Cryptopsy

The Book of Suffering: Tome 1

The Book of Suffering: Tome 1

Independent
Reviewed By Michael O'Brien
Published 17/11/2015

I guess you could characterise my relationship with Cryptopsy as being somewhat atypical for someone of my age group. While I get the impression that the bulk of folks who are my age or older hold up 1994’s Blasphemy Made Flesh and 1996’s None So Vile in particular as Cryptopsy’s finest moments, I came to the party on 1998’s Whisper Supremacy after the revered (but in my opinion massively overrated) vocalist Lord Worm had left and Mike DiSalvo had taken over vocal duties.

While I’ll admit that the short, two album DiSalvo era of Cryptopsy was patchy at best (... And Then You’ll Beg was definitely a very ordinary album), that is the era that I hold what I guess is probably a nostalgic candle for. It is also the era that heralded the beginning of Cryptopsy’s nosedive in quality which reached its nadir on 2008’s The Unspoken King - an album that was nearly universally panned but which, honestly, was nowhere near as bad as the loudest of jeers would have you believe. It was still far from a bright moment in Cryptopsy’s history, though, and 2012’s self-titled follow-up album, which was received rather well en masse, failed to do a hell of a lot for me personally.

So with three years having passed, the long-running Canadian band has returned with the first of three planned and crowd-funded EPs under the title of The Book of Suffering and it's pretty much exactly what anyone familiar with modern Cryptopsy would be expecting to hear which will either be a good or bad thing, depending on your perspective.

While I have to say upfront that 21st century Cryptopsy and I don't have the rosiest of relationships, I wholeheartedly applaud the band's decision to offer up three short, snack sized EPs rather than another long form recording this time around. They're an act that have a lot of technical talent, no doubt, but they're also an act that is rarely able to hold my interest at an album level so the four songs and near 17-minute running time of Tome 1 is pretty much the perfect amount of the band's particular blend of death metal for me. I suspect this might be the case for a number of people out there, too.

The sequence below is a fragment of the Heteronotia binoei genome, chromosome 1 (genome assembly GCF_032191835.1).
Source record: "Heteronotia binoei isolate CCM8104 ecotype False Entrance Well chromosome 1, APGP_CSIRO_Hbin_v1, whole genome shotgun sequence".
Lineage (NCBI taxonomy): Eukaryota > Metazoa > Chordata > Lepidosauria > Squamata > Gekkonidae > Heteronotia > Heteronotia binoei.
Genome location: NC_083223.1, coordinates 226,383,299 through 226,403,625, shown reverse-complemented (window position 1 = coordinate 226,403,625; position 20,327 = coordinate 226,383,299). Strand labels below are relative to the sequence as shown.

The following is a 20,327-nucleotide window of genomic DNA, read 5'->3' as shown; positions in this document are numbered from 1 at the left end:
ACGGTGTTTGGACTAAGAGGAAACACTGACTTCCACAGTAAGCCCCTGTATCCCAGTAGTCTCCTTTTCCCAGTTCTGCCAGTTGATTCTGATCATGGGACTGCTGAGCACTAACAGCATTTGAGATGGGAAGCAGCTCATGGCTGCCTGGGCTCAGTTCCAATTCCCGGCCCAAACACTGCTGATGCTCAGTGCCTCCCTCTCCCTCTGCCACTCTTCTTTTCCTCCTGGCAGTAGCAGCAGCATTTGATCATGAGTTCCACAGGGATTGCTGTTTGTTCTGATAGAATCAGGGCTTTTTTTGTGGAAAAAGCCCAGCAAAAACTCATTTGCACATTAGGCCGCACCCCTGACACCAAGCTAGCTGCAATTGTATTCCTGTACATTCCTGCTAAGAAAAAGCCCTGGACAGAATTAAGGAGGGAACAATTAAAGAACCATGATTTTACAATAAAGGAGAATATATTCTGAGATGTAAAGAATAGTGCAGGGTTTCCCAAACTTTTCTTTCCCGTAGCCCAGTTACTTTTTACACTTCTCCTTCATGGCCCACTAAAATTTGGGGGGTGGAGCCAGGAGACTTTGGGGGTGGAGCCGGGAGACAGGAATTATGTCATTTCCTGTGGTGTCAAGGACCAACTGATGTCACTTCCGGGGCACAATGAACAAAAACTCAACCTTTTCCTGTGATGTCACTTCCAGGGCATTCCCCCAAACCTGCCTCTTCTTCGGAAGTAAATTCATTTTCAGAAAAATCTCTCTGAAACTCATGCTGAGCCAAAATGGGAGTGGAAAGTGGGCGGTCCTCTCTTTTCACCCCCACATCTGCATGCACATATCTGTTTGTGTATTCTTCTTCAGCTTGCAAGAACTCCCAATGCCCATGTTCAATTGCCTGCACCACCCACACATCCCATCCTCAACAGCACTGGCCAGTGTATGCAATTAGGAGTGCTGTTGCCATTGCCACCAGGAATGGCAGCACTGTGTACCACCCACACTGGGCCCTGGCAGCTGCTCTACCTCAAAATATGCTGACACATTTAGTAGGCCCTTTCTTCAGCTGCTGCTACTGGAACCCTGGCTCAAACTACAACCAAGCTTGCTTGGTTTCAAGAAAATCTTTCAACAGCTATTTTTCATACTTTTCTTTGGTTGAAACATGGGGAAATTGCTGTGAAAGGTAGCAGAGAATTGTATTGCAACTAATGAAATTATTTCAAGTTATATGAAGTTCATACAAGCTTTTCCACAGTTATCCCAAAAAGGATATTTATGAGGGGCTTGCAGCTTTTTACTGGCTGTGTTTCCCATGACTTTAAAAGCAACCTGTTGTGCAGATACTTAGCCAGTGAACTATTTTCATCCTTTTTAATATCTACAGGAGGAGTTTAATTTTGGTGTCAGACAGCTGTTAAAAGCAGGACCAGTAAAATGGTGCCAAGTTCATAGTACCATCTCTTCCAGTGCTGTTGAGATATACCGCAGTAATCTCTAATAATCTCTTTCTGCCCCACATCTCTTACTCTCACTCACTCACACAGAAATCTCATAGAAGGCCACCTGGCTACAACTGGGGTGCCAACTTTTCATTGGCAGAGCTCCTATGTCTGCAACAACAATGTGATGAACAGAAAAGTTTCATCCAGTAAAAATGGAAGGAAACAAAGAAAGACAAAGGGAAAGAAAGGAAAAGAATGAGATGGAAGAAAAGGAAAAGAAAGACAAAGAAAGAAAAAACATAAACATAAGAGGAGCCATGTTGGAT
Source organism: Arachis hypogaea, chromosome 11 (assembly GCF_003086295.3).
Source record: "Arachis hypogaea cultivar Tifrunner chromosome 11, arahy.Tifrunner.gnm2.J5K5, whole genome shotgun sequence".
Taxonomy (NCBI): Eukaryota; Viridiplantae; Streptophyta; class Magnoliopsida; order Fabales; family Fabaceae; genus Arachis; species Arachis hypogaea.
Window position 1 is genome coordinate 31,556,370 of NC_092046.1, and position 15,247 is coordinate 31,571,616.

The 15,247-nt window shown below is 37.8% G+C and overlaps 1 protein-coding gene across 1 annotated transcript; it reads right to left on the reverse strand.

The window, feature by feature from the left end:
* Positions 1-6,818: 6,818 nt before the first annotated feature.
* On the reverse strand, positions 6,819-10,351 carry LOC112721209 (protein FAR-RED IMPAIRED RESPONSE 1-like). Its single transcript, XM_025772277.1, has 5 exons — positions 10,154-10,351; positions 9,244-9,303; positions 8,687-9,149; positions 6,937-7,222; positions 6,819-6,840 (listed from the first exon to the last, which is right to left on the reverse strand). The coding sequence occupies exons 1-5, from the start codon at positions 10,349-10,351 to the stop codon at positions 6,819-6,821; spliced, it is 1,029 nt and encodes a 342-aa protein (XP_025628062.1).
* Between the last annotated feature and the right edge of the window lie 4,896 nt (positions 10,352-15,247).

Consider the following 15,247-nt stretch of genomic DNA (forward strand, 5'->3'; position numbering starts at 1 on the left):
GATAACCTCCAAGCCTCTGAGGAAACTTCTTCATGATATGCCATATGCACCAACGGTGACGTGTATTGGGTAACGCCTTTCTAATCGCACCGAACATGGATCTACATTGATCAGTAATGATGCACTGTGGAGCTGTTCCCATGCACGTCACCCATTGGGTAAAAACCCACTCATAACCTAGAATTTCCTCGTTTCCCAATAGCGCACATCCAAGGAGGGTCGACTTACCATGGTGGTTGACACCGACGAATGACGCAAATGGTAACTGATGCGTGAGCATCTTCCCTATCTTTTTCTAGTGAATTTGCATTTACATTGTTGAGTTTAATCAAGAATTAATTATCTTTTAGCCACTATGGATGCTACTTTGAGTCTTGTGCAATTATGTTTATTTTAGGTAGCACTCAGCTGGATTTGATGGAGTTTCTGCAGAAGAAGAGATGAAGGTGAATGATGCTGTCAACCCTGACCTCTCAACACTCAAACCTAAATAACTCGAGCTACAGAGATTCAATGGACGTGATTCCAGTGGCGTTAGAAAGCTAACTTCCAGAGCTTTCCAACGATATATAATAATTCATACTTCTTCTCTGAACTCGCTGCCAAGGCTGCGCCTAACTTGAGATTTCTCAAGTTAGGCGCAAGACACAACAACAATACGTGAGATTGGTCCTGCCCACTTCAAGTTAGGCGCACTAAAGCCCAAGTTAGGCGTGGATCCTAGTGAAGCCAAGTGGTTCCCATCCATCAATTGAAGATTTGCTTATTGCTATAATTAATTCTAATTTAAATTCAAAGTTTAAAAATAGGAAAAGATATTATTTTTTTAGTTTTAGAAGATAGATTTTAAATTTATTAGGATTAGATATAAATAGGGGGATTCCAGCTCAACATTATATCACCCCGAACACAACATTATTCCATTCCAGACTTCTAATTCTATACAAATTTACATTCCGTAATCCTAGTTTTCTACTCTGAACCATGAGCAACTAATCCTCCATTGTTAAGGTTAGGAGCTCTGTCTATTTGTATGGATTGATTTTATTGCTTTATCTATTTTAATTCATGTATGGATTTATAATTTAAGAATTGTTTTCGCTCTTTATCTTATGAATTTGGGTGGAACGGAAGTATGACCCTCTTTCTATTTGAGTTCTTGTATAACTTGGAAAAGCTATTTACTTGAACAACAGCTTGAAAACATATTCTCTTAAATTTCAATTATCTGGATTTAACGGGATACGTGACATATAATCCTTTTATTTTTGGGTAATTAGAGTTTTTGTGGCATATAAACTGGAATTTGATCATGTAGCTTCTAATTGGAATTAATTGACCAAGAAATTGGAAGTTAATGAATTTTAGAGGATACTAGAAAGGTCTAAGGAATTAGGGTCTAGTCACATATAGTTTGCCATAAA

With that having been said, it is worth noting that Tome 1 doesn't offer up any real surprises either - especially if you're familiar with modern Cryptopsy. This isn't intended to be a slight against the band, per se, but it is a fact that will likely affect whether or not you're actually going to be interested in checking this EP out.

What stands out most to me about the four songs on offer here isn't so much what the band has penned but the vigour with which they perform it. There's a sense of hunger and drive that radiates outward in a way that I simply wasn't expecting to hear. Perhaps the years Cryptopsy has spent in and around the doldrums has brought about a revival of their creative spirits. Whatever it is, though, it's very refreshing to hear.

When it comes to the actual music, though, this is where my earlier qualifier about there being no surprises comes to the fore and is the point at which my old quibbles with the band rear their head.

The thing is that for all of the intensity, the brutality, and the technicality that Cryptopsy unleash on Tome 1, there isn't a single riff that has stayed with me after I've listened to it, and this has been a long-running complaint I've had with the band; while it may bear similarities to DiSalvo-era material, there sure as hell isn't anything as memorable as “White Worms” or “Emaciate” here and the EP frequently turns into a blur.

It's not that what the band has written isn't fun or enjoyable, it's just that it spends so much time operating at 11 that it hasn't allowed itself much room to develop some real meat on its bones. There are definitely some moments that add a little variety here and there but they are neither frequent nor impactful enough to really make a lasting impression on me, and this is a shame because, as much as I like my music to be heavy, I also like it have hooks and there just aren’t any here.

Ultimately Tome 1 is a solid EP from a veteran band that still has an obvious fire in its belly and while I'd never want Cryptopsy to abandon what it is that makes them unique, I continue to hope the day is coming when they are able to take those core elements and inject something truly fresh into the mix to capitalise on the renewed energy they exhibit.

More from Cryptopsy

The Book of Suffering: Tome 1

Independent

Reviewed By Michael O'Brien
Published 17/11/2015